Figure 9 is a flow diagram depicting the situation in the late 1990s, assuming that the proposed mitigation strategy has been implemented. It is assumed that the use of small, sealed consumer batteries will double relative to the mid-1980s. This represents a moderately reduced growth rate relative to the 1980s, when consumer use doubled within ten years.
One positive effect of the product ban would be a drastic decrease in availability from solid waste disposal, from 195 tons in the mid1980s to 49 tons in the late 1990s. A problem still remains, however, because the supply of cadmium entering the basin is essentially inelastic, since it is a by-product of zinc production. The production of zinc in the basin has been quite stable, averaging about 185,000 tons per year since the late 1960s. It is not likely that there will be any drastic reductions or increases in zinc production in the late 1990s. Thus, it seems reasonable to assume that about 600 tons of cadmium will be separated from zinc at the refineries. In contrast to the mid-1980s, with an import of 570 tons of cadmium metal, according to the scenario only 118 tons of cadmium will be required for battery production, resulting in a surplus of about 425 tons of cadmium at the zinc refineries. These will be in the form of flue dusts at the thermal refinery and leaching residues at the electrolytic refinery. There are no data on the availabilities of cadmium in these wastes. It appears that they may be considerable, however, since cadmium in most solid wastes is appreciably soluble in acids, as well as in the presence of commonly occurring complexing agents such as ammonia (Rauhut, 1978b). In recent decades the flue dusts from the thermal smelter have been sent to the electrolytic refinery for processing into cadmium metal. (As noted earlier in the discussion, until the late 1970s these flue dusts were discharged into the Rhine, and constituted the largest source of water pollution.) About 95 per cent of the cadmium in the leaching residues generated at the electrolytic refinery were refined to cadmium metal in the mid-1980s. Moreover, the iron and steel industry sent solid wastes containing about 35 tons of cadmium to the electrolytic refinery.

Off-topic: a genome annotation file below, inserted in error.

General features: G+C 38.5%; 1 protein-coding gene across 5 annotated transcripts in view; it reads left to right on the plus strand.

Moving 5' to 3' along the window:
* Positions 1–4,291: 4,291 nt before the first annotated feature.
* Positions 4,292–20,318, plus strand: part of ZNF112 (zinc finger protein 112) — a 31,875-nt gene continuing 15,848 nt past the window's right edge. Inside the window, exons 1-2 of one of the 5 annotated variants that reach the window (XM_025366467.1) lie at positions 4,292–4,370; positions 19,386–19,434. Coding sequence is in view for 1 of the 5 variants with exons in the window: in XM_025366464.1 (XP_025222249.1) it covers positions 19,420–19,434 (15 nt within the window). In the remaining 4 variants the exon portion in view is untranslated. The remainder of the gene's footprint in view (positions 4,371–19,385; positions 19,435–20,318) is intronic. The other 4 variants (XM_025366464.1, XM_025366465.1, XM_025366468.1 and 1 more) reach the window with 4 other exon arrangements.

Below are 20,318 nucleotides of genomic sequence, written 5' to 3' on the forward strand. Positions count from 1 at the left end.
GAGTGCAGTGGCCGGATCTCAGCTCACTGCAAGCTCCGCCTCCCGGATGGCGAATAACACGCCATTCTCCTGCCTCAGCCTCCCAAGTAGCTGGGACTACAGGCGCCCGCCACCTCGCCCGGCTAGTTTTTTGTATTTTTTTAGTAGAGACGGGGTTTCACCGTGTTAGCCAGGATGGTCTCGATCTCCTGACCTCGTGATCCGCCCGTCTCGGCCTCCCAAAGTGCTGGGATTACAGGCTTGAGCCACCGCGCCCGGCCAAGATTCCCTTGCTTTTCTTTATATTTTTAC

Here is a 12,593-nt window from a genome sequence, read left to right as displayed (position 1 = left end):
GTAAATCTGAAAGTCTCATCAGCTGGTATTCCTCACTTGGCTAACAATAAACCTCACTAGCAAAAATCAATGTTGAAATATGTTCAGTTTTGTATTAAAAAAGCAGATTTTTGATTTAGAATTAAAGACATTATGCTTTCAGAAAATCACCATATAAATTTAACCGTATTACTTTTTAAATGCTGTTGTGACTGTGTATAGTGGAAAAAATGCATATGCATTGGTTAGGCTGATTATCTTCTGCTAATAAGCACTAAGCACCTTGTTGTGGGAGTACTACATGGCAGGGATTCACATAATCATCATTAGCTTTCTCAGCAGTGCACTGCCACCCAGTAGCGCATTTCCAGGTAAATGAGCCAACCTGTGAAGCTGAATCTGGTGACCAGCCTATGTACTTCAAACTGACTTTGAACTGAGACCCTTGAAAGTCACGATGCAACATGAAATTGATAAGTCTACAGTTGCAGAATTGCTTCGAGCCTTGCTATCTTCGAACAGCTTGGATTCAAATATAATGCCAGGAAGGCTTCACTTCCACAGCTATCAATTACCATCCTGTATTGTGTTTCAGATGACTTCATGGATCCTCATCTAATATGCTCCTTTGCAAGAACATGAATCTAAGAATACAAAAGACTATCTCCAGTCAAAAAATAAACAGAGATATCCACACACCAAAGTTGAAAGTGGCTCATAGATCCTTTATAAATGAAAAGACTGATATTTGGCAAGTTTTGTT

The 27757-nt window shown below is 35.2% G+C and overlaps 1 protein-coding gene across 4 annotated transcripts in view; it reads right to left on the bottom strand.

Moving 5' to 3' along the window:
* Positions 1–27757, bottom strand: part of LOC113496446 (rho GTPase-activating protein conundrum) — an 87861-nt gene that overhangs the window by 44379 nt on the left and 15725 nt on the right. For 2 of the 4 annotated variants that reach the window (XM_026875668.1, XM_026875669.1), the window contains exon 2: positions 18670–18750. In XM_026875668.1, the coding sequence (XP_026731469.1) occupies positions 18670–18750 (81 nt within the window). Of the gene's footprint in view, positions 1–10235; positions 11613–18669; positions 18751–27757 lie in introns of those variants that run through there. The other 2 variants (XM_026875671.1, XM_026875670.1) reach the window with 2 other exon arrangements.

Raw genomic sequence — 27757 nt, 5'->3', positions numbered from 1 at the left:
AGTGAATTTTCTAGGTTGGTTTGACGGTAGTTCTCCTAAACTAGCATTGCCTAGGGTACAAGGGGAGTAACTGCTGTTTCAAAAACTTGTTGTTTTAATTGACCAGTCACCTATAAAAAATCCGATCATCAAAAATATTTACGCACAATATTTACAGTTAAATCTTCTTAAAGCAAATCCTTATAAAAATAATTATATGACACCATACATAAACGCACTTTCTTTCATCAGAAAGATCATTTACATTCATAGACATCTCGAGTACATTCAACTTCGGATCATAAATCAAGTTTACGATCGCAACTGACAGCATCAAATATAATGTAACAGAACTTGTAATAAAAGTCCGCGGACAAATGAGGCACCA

Fig. 8 Balance of cadmium product use and disposal in the Rhine Basin in the mid-1980s
Fig. 9 Scenario for balance of cadmium product use and disposal in the Rhine Basin in the late 1990s
Under the scenario shown in figure 9, there will be a very low demand for recycled cadmium-containing wastes from the metallurgical industries. EC regulations regarding the disposal of solid wastes will require that they be stabilized, i.e. they must be treated to ensure a low cadmium availability. Stabilization of wastes is expensive and not always effective in reducing availability (Kosson et al., 1991). So, the ultimate effect of banning cadmium products and recycling 50 per cent of the disposed consumer batteries may be to shift the pollution load from the product disposal phase to the zinc/cadmium production phase. This does not imply that banning cadmium-containing products is not a wise strategy; rather, it indicates that if such a ban were to be implemented, special provisions would have to be made for the safe handling of surplus cadmium wastes generated at the zinc refineries!
One possible option that would reduce the volume of surplus cadmium at the refinery would be to allow the production and use of cadmium-containing products with inherently low availability for leaching. The other option, depositing the cadmium-containing refinery wastes in safely contained landfills, has other associated risks, as noted above. What is certain is that as long as zinc is produced in the Rhine Basin, cadmium will be introduced as either a desired or an unwanted by-product.